Trawls have been used in oceanographic research since early studies of marine biodiversity. Trawls are specialized large nets, akin to those used by fishermen. Trawls can have a variety of forms depending on the organisms of most interest. For example, the type of trawl used to study large shoals of adult cod is different from the trawl used to collect small planktonic larval cod. There are both benthic (used along the surface of the ocean floor) as well as pelagic (used down to depths as great as 3000 meters) trawls. Some trawls sample at different water depths in a series to study the movement of organisms in the water column. Though trawls can be useful in the study of marine biodiversity, they have their limitations. Many animals have been shown to be good at avoiding capture in trawls and other species can be easily damaged or destroyed in the process (especially those from great depths and those that are soft-bodied, such as jellyfish). Therefore, scientists often combine trawls with other research tools such as Video Plankton Recorders, acoustic technologies, and larger imaging equipment. Trawls have proven themselves to be a mainstay of marine research and Census projects use them extensively.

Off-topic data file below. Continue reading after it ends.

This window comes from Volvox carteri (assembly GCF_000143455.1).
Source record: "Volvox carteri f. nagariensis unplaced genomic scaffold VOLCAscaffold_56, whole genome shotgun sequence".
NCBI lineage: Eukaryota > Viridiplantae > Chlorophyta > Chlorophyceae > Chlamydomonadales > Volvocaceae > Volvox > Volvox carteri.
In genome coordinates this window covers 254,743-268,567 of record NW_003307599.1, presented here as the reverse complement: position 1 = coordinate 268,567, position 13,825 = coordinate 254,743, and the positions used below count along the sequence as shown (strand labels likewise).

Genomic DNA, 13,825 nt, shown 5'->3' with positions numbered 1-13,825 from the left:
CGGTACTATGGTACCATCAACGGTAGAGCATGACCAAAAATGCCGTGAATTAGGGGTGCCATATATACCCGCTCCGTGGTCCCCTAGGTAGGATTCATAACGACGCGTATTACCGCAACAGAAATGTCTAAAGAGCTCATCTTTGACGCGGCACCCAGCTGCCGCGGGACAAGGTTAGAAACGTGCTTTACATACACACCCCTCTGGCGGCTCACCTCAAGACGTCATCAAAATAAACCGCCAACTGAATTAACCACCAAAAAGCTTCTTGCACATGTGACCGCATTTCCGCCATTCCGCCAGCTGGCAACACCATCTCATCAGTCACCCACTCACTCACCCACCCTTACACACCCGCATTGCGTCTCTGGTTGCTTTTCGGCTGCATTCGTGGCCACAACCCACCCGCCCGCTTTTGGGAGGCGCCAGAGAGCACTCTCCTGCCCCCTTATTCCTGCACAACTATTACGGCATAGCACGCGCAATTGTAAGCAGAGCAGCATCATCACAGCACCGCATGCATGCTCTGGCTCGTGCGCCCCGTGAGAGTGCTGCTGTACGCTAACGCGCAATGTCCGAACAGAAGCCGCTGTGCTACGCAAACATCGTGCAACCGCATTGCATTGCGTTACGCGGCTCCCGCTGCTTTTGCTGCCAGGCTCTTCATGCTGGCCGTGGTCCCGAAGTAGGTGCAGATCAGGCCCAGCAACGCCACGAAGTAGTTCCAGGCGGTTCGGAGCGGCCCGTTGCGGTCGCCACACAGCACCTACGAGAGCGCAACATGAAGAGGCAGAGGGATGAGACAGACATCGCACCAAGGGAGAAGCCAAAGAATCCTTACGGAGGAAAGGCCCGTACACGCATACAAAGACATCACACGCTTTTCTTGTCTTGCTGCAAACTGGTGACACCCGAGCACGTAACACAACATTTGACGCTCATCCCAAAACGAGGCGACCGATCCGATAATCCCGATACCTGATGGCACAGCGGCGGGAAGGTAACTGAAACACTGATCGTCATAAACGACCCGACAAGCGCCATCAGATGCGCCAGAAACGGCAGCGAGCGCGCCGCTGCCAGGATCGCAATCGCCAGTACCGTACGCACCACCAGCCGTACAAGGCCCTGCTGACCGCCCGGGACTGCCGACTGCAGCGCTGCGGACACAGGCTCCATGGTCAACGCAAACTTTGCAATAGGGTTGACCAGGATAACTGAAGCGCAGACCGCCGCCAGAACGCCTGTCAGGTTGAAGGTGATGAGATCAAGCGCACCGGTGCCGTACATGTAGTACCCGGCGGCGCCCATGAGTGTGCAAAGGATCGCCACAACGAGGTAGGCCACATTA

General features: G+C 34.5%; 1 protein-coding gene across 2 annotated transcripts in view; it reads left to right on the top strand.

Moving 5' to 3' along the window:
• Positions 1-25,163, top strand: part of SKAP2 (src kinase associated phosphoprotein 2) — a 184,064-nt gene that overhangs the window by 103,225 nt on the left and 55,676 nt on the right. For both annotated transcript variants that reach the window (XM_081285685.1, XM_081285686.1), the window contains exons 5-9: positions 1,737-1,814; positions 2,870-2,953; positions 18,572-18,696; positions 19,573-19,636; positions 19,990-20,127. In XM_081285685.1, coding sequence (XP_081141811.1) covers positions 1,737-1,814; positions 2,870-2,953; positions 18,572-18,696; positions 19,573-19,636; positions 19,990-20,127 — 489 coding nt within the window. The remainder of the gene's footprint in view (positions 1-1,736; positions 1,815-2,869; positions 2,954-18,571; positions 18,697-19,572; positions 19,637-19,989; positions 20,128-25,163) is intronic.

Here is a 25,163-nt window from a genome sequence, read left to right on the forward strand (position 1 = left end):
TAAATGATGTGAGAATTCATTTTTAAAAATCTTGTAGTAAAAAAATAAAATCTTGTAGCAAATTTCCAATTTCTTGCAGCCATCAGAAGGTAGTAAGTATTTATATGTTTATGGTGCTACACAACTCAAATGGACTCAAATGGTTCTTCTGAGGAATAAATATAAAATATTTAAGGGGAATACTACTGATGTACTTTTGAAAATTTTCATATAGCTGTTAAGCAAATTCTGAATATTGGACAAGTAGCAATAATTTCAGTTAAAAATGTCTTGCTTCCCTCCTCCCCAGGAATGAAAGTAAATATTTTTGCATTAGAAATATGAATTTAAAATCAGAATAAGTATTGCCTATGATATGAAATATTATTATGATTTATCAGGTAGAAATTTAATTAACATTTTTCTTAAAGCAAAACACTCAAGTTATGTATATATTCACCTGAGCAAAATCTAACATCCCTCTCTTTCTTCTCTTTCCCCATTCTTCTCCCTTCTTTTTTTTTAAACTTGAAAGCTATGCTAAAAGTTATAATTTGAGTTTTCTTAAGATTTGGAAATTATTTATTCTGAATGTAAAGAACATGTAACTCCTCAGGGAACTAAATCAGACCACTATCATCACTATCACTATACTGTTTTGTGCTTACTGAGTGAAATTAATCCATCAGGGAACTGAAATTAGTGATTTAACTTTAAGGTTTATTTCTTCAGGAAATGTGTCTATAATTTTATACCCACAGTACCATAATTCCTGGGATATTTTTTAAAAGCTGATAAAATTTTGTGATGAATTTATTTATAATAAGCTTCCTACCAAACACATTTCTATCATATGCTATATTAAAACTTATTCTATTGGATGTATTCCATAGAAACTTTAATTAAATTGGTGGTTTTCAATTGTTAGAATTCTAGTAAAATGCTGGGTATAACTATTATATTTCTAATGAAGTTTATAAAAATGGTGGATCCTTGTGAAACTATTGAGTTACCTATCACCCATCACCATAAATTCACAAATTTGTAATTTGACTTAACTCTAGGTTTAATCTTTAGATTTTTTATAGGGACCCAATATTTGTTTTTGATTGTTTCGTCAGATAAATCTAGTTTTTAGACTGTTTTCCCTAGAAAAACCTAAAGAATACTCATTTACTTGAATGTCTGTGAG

Scientists and crew sort through large amounts of specimens brought up in trawls at different depths, providing important clues about movement of organisms. (Gulf of Maine Area Program - GoMA)
A diagram demonstrating how Sampling Nets and Multi-Frequency Echo Sounders can work together to study the movement of organisms. (Gulf of Maine Area Program - GoMA, W. Michaels)